Wine also played a significant role in the lives of the Jewish. It was used as a drink offering, as suggested in Leviticus 23:13, and as a provision from God, as seen in Deuteronomy 7:13. Wine was also used in essential celebrations like weddings, as suggested in John 2:1-11. The Bible also uses Wine to represent the new covenant that Jesus brought on earth. Jesus uses the Mosaic Law to refer to Wine and his new teachings about the kingdom of God as new Wine.
What Wine Would Jesus Drink?
Walt Huber, a religious scholar and author of “How Did God Do it?” suggests that Jesus would drink the kind of Wine that every other Jew was allowed to drink. As mentioned earlier, Wine played a significant role in Jewish culture, as it was present at ceremonies and even at alters.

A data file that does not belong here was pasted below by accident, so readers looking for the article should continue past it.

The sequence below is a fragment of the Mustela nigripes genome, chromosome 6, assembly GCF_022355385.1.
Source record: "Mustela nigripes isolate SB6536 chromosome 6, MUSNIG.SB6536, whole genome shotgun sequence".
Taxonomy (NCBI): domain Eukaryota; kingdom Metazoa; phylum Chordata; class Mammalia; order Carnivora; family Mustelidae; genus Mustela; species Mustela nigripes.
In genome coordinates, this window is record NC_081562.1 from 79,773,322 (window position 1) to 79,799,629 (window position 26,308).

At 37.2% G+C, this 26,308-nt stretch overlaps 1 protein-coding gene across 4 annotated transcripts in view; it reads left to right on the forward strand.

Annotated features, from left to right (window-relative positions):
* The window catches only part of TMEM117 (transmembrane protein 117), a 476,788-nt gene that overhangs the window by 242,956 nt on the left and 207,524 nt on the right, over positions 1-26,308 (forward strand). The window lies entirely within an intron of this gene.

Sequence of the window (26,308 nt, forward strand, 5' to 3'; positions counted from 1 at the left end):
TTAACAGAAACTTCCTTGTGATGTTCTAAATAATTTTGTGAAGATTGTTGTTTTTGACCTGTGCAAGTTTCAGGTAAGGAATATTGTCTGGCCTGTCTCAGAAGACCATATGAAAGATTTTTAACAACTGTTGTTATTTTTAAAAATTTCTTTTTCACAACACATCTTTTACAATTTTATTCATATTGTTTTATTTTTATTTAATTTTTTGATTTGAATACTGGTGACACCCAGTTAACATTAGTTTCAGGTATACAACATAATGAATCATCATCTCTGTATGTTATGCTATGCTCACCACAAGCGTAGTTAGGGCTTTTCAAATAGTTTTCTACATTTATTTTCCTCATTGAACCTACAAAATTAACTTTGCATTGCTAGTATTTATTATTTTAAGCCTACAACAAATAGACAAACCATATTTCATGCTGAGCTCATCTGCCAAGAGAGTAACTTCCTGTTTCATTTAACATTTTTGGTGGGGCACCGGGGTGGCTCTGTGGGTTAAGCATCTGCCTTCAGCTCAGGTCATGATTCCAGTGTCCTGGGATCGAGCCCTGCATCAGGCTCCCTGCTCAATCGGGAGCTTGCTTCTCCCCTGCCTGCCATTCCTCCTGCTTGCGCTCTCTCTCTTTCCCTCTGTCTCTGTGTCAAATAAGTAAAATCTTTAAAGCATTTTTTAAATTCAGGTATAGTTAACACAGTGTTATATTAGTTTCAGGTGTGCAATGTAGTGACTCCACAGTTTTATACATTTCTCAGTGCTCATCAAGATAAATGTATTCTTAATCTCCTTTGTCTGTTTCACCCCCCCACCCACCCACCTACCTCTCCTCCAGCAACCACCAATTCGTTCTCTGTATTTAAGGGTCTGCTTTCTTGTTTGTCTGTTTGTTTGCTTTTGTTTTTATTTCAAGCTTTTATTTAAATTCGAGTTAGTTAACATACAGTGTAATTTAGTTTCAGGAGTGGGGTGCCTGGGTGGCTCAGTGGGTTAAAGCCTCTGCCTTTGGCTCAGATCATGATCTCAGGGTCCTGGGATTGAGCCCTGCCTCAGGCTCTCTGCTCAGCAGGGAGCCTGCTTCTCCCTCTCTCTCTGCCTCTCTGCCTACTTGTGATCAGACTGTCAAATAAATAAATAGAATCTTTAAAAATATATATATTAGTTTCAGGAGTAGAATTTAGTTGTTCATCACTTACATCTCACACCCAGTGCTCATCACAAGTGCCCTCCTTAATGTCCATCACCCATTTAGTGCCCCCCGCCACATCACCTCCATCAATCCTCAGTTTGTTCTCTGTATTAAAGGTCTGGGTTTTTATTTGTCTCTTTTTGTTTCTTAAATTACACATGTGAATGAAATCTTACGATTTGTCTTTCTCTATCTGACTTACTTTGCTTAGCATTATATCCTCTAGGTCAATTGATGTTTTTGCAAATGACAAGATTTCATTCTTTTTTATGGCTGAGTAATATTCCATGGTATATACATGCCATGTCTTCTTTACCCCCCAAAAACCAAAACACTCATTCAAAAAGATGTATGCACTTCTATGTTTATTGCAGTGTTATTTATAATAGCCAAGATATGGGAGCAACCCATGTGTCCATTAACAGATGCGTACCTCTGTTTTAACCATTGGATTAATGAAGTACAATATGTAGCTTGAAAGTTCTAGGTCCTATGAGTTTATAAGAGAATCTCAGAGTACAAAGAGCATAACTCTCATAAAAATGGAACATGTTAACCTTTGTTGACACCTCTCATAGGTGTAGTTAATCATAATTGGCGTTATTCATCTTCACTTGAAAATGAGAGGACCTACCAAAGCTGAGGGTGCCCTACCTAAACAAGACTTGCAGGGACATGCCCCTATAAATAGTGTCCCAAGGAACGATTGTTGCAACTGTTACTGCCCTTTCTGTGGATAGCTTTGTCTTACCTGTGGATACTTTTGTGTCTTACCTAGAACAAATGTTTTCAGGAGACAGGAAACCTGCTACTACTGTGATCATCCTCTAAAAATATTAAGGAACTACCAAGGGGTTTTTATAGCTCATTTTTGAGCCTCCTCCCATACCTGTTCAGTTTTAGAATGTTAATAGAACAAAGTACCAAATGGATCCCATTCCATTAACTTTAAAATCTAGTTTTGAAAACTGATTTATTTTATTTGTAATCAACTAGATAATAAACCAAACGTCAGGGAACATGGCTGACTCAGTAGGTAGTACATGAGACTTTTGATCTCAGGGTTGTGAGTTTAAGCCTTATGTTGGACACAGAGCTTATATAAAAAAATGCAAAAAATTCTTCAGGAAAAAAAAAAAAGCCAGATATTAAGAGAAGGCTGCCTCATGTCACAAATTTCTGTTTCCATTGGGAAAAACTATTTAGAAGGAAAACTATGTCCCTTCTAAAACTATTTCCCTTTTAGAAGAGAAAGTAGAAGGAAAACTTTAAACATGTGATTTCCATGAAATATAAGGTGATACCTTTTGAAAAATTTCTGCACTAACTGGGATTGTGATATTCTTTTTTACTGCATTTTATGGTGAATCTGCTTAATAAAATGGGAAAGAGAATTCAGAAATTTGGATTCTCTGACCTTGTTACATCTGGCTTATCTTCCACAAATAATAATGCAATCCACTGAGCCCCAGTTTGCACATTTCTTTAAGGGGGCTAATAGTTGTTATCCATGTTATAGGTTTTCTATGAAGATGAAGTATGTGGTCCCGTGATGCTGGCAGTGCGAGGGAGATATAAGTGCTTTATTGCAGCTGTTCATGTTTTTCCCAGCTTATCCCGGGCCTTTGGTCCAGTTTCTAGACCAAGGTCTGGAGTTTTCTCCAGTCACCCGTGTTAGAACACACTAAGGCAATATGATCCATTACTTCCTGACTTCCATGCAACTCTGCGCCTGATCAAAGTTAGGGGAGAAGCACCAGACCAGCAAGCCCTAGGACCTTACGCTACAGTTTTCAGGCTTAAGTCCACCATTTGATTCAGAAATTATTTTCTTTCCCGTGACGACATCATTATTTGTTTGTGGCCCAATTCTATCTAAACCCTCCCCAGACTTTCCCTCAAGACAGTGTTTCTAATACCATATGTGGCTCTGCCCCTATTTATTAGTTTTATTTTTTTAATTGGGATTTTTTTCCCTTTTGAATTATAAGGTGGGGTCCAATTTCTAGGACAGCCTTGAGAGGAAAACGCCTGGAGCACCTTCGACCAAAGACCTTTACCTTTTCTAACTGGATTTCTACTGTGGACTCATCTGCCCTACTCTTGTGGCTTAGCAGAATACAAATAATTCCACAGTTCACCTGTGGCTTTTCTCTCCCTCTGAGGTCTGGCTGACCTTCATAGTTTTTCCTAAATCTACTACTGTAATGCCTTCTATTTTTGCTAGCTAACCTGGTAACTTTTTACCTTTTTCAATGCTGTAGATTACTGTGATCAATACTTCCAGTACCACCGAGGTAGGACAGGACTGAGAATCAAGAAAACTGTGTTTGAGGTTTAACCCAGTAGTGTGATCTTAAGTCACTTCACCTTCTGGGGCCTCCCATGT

To know precisely the kind of Wine Jesus would drink, we must know how Wine was prepared in the Jewish culture. The winemaking process involved several procedures. First, the men and boys would harvest the ripest grapes they could find. They would then tread on them with their bare feet to avoid crushing the seeds. The juice was then collected into a vat, put into different containers, and left to ferment for at least three days. The juice would later be transferred to special types of jars for storage purposes.
From the explanation above, you can hint at the kind of Wine that Jesus would have drunk. He drank a type of Wine made from fermented grape juice, not plain grape juice, as some people suggest.
Where was Wine first mentioned in the Bible?